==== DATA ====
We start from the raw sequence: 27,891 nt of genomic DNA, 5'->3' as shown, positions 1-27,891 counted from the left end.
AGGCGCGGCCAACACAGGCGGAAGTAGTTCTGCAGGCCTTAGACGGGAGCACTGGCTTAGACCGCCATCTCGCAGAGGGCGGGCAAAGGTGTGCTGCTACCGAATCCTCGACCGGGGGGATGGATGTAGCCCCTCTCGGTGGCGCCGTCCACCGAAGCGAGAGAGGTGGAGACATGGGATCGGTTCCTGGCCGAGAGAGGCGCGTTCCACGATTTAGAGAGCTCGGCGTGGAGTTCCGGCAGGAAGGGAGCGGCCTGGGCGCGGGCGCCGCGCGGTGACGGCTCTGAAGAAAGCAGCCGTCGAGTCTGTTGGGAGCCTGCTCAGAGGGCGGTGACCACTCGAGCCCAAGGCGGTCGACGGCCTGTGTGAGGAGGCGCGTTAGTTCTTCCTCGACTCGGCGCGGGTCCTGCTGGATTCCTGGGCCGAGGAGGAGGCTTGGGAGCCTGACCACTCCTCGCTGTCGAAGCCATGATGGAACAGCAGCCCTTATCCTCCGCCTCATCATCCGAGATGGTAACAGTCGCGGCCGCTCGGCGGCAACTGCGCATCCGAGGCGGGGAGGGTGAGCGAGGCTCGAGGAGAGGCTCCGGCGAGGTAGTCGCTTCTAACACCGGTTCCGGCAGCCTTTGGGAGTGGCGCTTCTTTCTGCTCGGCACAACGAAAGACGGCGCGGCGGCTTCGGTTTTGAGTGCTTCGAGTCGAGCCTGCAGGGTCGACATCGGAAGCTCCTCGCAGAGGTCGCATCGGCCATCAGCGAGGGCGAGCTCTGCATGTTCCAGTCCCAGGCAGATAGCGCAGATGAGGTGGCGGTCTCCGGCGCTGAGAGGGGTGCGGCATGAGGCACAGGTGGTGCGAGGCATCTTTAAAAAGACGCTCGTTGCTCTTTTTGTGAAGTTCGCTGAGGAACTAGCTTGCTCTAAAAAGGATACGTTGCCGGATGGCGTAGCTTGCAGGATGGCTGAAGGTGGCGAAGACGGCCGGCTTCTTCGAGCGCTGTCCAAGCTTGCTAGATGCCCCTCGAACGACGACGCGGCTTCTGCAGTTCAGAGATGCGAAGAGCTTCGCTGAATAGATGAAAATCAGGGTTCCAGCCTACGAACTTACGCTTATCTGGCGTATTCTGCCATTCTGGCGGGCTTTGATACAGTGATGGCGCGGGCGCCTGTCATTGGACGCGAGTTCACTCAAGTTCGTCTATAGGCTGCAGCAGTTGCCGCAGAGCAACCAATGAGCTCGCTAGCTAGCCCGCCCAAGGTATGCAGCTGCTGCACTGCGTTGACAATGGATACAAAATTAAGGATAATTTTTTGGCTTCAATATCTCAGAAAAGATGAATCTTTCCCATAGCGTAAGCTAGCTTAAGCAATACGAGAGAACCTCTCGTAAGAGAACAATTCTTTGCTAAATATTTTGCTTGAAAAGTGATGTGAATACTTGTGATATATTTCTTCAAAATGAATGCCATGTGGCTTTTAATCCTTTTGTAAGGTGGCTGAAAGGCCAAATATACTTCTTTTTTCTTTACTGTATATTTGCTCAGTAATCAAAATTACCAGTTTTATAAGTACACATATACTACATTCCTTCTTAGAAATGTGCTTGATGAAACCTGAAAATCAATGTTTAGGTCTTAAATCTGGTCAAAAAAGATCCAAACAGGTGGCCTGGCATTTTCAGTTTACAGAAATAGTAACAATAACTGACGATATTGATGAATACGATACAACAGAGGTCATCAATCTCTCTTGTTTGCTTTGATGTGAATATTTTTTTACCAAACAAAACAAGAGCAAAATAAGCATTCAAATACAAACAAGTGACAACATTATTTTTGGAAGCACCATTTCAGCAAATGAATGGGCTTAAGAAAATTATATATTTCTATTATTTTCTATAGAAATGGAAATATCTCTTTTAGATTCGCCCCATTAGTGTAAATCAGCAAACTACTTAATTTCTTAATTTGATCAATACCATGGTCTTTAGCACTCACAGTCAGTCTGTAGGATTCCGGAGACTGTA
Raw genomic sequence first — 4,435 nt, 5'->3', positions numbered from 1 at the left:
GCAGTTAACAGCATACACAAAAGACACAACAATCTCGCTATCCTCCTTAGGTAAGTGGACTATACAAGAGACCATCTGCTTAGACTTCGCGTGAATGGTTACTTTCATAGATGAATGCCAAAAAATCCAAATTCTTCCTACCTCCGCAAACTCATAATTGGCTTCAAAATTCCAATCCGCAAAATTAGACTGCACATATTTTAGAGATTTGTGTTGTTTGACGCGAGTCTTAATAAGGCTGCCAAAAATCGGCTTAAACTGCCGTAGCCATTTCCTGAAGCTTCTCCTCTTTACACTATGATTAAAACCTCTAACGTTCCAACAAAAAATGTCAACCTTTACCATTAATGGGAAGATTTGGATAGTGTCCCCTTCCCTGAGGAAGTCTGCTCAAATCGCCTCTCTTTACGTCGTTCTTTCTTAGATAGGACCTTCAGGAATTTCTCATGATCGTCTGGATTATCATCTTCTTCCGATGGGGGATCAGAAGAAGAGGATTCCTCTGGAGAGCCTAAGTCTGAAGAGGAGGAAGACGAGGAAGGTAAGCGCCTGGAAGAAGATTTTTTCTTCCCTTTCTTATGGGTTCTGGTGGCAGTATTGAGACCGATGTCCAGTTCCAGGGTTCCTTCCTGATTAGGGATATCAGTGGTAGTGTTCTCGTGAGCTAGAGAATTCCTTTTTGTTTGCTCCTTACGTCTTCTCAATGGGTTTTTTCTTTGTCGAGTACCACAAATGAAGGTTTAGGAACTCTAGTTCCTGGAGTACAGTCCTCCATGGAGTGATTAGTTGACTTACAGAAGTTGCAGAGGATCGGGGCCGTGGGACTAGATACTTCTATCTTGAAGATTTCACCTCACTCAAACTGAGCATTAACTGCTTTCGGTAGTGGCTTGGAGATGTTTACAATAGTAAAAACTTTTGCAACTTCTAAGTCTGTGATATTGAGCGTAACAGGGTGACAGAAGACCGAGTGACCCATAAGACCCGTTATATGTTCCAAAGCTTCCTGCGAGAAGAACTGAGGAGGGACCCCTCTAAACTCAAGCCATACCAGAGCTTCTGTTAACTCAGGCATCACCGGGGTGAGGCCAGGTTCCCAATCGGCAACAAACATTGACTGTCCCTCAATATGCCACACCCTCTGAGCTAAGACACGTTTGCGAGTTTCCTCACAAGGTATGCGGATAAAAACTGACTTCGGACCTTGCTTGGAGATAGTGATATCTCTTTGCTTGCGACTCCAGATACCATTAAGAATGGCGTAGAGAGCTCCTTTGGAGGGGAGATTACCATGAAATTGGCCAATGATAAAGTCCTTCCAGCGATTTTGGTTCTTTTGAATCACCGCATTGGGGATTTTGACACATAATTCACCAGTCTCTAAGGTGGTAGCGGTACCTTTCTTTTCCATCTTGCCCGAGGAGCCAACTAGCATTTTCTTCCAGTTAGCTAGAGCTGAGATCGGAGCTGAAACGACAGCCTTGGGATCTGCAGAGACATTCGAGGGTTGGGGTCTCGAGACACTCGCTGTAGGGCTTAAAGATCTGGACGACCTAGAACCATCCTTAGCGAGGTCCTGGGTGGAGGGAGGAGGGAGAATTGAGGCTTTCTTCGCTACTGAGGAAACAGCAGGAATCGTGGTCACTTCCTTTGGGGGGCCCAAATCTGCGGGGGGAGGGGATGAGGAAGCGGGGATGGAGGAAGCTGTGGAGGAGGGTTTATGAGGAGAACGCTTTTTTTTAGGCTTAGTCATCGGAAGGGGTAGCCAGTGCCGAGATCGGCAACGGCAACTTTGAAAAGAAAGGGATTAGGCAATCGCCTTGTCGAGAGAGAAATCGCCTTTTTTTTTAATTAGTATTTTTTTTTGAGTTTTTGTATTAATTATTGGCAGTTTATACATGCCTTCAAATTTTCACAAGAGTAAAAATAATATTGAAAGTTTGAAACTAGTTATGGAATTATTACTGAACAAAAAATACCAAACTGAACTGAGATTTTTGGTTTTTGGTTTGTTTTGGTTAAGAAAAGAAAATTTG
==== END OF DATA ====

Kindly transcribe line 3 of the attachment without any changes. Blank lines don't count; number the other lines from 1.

Raw genomic sequence first — 4,435 nt, 5'->3', positions numbered from 1 at the left: